She was trying to make her way down a dune, when her leg gave out underneath her. She slipped forwards, reaching out desperately to try and steady herself against the rock formation to her side. She managed to keep herself from falling, but her leg grazed against the rock harshly.

She looked down at the injury. It wasn’t severe. It would heal by itself if left alone. The small drops of blood leaking through were just more annoying than anything.

 

99 Hours

Simmons body was aching. Her hunger pains had returned, and she felt sick from the dehydration. She wanted to sleep, but knew that she didn’t have the time to waste, so she pushed herself onwards.

Just get over the next sand dune , the little voice in her head coaxed her onwards, and everything will be better .

Maybe there would be water on the other side. At the very least, getting up high was a good move - she’d have a wide vantage point. She’d be able to work out where to try next.

However, despite her optimism, she wasn’t a fool. She knew that the more time that passed, the more serious her condition became. Finding water was a matter of life-or-death. Either she found it soon, or…

No. She couldn’t think like that. The top of the dune, right? She told herself to focus on that, just one thing at a time. She continued to claw her way up the dune, but when she reached the top, she felt sick and almost wished she had stayed at the bottom.

She could see far and wide, and there was no source of water. But, worse than that, was what she saw in the distance. A sandstorm, heading rapidly in her direction.

Simmons skidded back down the dune, ignoring the sharp stones that cut at her legs as she went. She could worry about that later. She scanned the landscape, looking for a rock formation that could shelter her. She sprinted across to one, cowering behind it and bracing herself for the sandstorm to hit.

She could feel the sand whipping at her face, but, to her shock, she could feel something else, too.

A sensation she hadn’t felt for a long time. For 99 hours, to be exact. The sensation of another person - another living being.

But there was something wrong about it. It didn’t feel like a person, exactly. There was a disconnect between the physical sensations, like they came from a second-hand source, somehow - and then, there were the emotions.

Simmons had never felt anything malicious before.

Since she had arrived on this planet, Simmons had been afraid, but the fear that this new sensation inspired in her was something else. She thought that if she didn’t run, she would die.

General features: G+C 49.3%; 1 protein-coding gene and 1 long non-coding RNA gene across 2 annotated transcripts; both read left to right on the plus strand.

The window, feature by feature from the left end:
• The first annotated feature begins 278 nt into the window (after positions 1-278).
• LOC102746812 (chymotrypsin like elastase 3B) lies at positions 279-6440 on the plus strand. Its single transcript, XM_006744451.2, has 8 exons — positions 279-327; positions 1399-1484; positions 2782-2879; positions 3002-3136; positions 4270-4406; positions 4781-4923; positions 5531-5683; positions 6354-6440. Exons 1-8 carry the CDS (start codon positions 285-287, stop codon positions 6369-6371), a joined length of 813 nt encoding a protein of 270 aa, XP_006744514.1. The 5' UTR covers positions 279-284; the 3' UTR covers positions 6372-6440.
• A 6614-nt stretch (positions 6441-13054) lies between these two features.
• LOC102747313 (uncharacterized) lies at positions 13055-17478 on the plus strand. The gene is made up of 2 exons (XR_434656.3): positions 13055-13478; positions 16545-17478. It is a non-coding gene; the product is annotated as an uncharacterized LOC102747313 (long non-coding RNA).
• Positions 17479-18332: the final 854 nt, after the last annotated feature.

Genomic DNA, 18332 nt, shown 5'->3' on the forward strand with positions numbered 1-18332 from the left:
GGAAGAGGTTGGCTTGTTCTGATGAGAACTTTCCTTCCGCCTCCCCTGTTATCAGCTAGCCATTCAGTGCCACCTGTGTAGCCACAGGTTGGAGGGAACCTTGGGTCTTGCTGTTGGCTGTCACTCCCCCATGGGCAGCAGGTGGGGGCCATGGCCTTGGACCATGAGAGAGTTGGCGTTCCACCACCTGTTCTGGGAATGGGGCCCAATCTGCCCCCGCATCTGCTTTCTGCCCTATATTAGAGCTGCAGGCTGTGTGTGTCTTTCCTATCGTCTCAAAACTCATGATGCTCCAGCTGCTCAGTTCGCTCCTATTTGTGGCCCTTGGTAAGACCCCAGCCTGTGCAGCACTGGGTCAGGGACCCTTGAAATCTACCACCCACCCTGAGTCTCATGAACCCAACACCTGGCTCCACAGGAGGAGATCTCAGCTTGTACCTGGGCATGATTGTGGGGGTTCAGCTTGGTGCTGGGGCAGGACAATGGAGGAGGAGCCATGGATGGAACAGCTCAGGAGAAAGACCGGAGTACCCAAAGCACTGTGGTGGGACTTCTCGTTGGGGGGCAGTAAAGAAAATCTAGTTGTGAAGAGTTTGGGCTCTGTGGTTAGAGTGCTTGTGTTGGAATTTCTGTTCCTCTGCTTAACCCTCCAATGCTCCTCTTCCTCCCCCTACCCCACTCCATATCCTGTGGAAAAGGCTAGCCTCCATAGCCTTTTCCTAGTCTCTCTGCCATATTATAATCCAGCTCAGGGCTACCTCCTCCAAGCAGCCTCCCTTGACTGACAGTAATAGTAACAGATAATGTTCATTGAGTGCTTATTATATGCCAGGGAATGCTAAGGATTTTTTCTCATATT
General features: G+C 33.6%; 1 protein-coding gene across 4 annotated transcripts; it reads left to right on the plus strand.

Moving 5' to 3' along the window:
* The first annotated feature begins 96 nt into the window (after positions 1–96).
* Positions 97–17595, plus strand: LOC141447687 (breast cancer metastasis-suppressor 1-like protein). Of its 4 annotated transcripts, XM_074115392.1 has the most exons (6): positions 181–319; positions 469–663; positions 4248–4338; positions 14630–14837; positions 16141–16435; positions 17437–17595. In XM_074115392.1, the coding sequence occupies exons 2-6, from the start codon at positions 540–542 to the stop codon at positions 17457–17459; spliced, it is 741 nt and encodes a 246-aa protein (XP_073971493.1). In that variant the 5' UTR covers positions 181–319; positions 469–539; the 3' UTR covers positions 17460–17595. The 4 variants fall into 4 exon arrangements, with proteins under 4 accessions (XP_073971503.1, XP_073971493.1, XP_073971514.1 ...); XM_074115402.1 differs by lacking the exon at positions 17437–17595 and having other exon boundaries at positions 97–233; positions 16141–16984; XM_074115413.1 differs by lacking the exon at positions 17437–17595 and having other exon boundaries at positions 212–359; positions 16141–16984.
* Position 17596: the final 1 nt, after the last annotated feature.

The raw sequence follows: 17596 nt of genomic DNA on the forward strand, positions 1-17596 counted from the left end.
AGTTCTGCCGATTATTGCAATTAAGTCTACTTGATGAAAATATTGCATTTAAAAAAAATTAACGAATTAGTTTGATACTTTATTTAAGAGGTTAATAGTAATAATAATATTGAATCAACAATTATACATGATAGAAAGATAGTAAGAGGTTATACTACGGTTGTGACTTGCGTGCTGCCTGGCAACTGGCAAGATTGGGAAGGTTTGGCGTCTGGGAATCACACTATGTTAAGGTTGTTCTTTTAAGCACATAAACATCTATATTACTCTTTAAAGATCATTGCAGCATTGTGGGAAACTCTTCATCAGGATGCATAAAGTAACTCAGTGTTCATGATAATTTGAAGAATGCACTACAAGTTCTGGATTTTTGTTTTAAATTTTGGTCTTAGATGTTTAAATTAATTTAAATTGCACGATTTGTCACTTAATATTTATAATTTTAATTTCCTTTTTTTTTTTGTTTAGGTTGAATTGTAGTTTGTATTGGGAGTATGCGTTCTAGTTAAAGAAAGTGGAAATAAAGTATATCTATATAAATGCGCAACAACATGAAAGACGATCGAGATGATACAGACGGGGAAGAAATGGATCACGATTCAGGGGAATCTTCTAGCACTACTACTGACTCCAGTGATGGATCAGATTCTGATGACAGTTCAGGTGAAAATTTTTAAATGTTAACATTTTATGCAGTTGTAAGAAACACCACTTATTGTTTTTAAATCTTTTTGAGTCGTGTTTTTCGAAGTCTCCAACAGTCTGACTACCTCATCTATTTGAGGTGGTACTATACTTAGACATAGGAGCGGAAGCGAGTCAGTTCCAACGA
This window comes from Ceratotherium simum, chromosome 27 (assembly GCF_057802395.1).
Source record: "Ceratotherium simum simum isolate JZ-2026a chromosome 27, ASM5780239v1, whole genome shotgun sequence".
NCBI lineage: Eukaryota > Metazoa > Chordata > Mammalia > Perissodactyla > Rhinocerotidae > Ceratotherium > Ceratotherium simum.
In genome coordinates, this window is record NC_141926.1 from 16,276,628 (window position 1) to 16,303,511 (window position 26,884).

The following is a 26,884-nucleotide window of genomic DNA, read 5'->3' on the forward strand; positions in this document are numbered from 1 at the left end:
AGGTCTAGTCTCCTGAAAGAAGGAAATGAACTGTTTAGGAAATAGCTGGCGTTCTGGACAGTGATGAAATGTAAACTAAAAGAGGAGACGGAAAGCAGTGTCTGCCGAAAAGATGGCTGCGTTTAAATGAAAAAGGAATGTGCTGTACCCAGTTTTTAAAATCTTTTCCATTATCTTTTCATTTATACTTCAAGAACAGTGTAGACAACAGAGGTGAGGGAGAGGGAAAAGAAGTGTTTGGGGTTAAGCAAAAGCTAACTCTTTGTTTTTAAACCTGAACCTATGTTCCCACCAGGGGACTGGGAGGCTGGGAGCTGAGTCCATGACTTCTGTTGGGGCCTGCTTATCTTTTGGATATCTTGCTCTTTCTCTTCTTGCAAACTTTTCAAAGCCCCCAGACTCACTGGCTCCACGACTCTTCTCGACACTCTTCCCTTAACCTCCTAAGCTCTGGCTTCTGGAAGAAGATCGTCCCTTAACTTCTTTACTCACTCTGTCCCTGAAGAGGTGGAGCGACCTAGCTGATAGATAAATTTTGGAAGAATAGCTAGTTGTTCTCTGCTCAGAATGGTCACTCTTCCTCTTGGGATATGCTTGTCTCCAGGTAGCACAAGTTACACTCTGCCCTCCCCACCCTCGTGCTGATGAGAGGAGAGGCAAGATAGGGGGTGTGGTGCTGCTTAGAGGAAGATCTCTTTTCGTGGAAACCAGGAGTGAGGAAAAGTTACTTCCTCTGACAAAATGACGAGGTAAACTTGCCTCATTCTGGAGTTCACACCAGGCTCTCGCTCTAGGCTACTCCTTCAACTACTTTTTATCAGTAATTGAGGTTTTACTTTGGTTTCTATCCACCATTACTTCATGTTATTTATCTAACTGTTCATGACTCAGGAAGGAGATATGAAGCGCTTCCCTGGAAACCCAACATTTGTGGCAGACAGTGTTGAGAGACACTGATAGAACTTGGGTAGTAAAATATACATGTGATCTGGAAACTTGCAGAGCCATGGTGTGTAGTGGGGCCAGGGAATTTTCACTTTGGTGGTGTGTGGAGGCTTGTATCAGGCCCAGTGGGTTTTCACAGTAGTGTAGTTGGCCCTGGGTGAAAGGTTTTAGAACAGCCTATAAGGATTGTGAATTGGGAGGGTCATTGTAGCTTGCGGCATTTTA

But you can’t run , the little voice in her head reminded her, You’re exhausted. You can’t waste your energy. If you run, you will die.

Simmons opened her eyes, and squinted through the sandstorm. She could see a figure coming closer to her location. Her heart pounded in her chest, but she couldn’t will her legs to move. She didn’t have the energy left, she’d exhausted the last of it just running from the sandstorm.

In fact, she realised as the figure came close, its presence over-powering everything else, she didn’t even have the energy the energy left to stay standing.

Her legs gave out from under her, but before she blacked out, she felt hands on her, catching her before she hit the ground.

“I’ve got you, now.”

Chapter Text

101 Hours

When Simmons woke, she felt strange.

She still felt weak. The hunger pains in her stomach and her dry lips were still there, reminding her of the seriousness of her situation. Her leg still stung from where she had grazed it, and she could feel a layer of sand and grime over her body. But, there was something else, still.

From where she was laying on the ground, she couldn’t quite tell where she was. The ground beneath her was strangely solid, as if she was inside a building, and while the room around her was dark, it didn’t have the same blue tint that she had grown used to over the past few days. She was still on that planet - this, she could tell by the weight of the gravity - but she was in a part of it that was entirely different to the dunes she had spent a hundred hours trekking through.

Somehow, not knowing where she was didn’t cause any anxiety. In fact, the fear that had settled in her ever since the portal had spat her out and closed back up behind her was mysteriously gone.

That was it, she realised. That was the strange feeling. She wasn’t afraid. She wasn’t anxious. None of the guilt that had followed her since Fitz had attempted to sacrifice himself at the bottom of the ocean was present. It was as if a heavy weight had been lifted off of her shoulders, and for the first time that she could remember, she felt at peace.

No, it was more than that. She wasn’t just at peace. She was actually happy.

Her thoughts were cut through by the sound of footsteps. She looked up, her eyes quickly finding an opening - a doorway - just before a figure stood in it.

The figure was shrouded in shadows, and it didn’t come any closer. It just watched her from a distance.